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The following table provides information relative to our principal facilities as of December 31, 2009.
 
                     
Related Industry
      Owned or
  Approximate
     
Segment
 
Location
 
Leased
 
Square Footage
   
Use
 
SUPPLY
TECHNOLOGIES(1)
  Cleveland, OH   Leased     60,450 (2)   Supply Technologies
Corporate Office
    Dayton, OH   Leased     112,960     Logistics
    Lawrence, PA   Leased     116,000     Logistics and
Manufacturing
    Minneapolis, MN   Leased     87,100     Logistics
    Allentown, PA   Leased     62,600     Logistics
    Atlanta, GA   Leased     56,000     Logistics
    Dallas, TX   Leased     50,000     Logistics
    Memphis, TN   Leased     48,750     Logistics
    Louisville, KY   Leased     30,000     Logistics
    Chicago, IL   Leased     30,000     Logistics
    Nashville, TN   Leased     44,900     Logistics
    Tulsa, OK   Leased     40,000     Logistics
    Austin, TX   Leased     30,000     Logistics
    Madison Hts., MI   Leased     32,000     Logistics
    Streetsboro, OH   Leased     45,000     Logistics
    Mississauga,
Ontario, Canada
  Leased     145,000     Manufacturing
    Solon, OH   Leased     54,000     Logistics
    Dublin, VA   Leased     40,000     Logistics
    Delaware, OH   Owned     45,000     Manufacturing
ALUMINUM
  Conneaut, OH(3)   Leased/Owned     304,000     Manufacturing
PRODUCTS
  Huntington, IN   Leased     125,000     Manufacturing
    Fremont, IN   Owned     112,000     Manufacturing
    Wapakoneta, OH   Owned     188,000     Manufacturing
    Rootstown, OH   Owned     177,000     Manufacturing
    Ravenna, OH   Owned     64,000     Manufacturing
MANUFACTURED
  Cuyahoga Hts., OH   Owned     427,000     Manufacturing
PRODUCTS(4)
  Cicero, IL   Owned     450,000     Manufacturing
    Le Roeulx, Belgium   Owned     120,000     Manufacturing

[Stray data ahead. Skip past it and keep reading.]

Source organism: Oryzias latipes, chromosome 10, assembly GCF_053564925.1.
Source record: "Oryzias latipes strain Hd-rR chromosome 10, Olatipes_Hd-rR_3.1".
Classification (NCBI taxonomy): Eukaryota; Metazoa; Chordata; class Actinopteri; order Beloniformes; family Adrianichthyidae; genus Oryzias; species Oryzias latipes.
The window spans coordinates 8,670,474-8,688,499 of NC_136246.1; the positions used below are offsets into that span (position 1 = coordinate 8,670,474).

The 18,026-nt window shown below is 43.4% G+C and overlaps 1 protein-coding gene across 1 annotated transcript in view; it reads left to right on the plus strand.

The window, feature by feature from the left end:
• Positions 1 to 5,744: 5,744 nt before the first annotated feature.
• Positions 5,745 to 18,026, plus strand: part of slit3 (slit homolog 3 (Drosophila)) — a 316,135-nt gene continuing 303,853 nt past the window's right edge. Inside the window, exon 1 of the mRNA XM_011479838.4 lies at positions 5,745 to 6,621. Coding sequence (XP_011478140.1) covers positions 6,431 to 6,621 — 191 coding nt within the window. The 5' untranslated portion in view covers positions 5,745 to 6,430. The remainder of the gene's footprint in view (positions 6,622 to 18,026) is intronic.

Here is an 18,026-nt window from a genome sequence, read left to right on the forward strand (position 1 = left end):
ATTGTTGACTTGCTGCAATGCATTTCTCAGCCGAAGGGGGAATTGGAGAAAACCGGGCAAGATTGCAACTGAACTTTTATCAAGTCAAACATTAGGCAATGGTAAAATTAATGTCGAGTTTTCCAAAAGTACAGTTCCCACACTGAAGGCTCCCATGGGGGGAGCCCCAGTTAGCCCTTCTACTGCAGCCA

Wickliffe, OH   Owned     110,000     Manufacturing
    Boaz, AL   Owned     100,000     Manufacturing
    Warren, OH   Owned     195,000     Manufacturing
    Canton, OH   Leased     125,000     Manufacturing
    Madison Heights, MI   Leased     128,000     Manufacturing
    Newport, AR   Leased     200,000     Manufacturing
    Cleveland, OH   Leased     150,000     Manufacturing
 
 
(1) Supply Technologies has 39 other facilities, none of which is deemed to be a principal facility.
 
(2) Includes 20,150 square feet used by Holdings’ and Park-Ohio’s corporate office.
 
(3) Includes three leased properties with square footage of 91,800, 64,000 and 45,700, respectively, and two owned properties with 82,300 and 20,200 square feet, respectively.
 
(4) Manufactured Products has 14 other owned and leased facilities, none of which is deemed to be a principal facility.
 
Item 3.  Legal Proceedings
 
We are subject to various pending and threatened lawsuits in which claims for monetary damages are asserted in the ordinary course of business. While any litigation involves an element of uncertainty, in the opinion of management, liabilities, if any, arising from currently pending or threatened litigation are not expected to have a material adverse effect on our financial condition, liquidity or results of operations.
 
At December 31, 2009, we were a co-defendant in approximately 290 cases asserting claims on behalf of approximately 1,200 plaintiffs alleging personal injury as a result of exposure to asbestos. These


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asbestos cases generally relate to production and sale of asbestos-containing products and allege various theories of liability, including negligence, gross negligence and strict liability and seek compensatory and, in some cases, punitive damages.
 
In every asbestos case in which we are named as a party, the complaints are filed against multiple named defendants. In substantially all of the asbestos cases, the plaintiffs either claim damages in excess of a specified amount, typically a minimum amount sufficient to establish jurisdiction of the court in which the case was filed (jurisdictional minimums generally range from $25,000 to $75,000), or do not specify the monetary damages sought. To the extent that any specific amount of damages is sought, the amount applies to claims against all named defendants.
 
There are only five asbestos cases, involving 25 plaintiffs, that plead specified damages. In each of the five cases, the plaintiff is seeking compensatory and punitive damages based on a variety of potentially alternative causes of action. In three cases, the plaintiff has alleged compensatory damages in the amount of $3.0 million for four separate causes of action and $1.0 million for another cause of action and punitive damages in the amount of $10.0 million. In the fourth case, the plaintiff has alleged against each named defendant, compensatory and punitive damages, each in the amount of $10.0 million for seven separate causes of action. In the fifth case, the plaintiff has alleged compensatory damages in the amount of $20.0 million for three separate causes of action and $5.0 million for another cause of action and punitive damages in the amount of $20.0 million.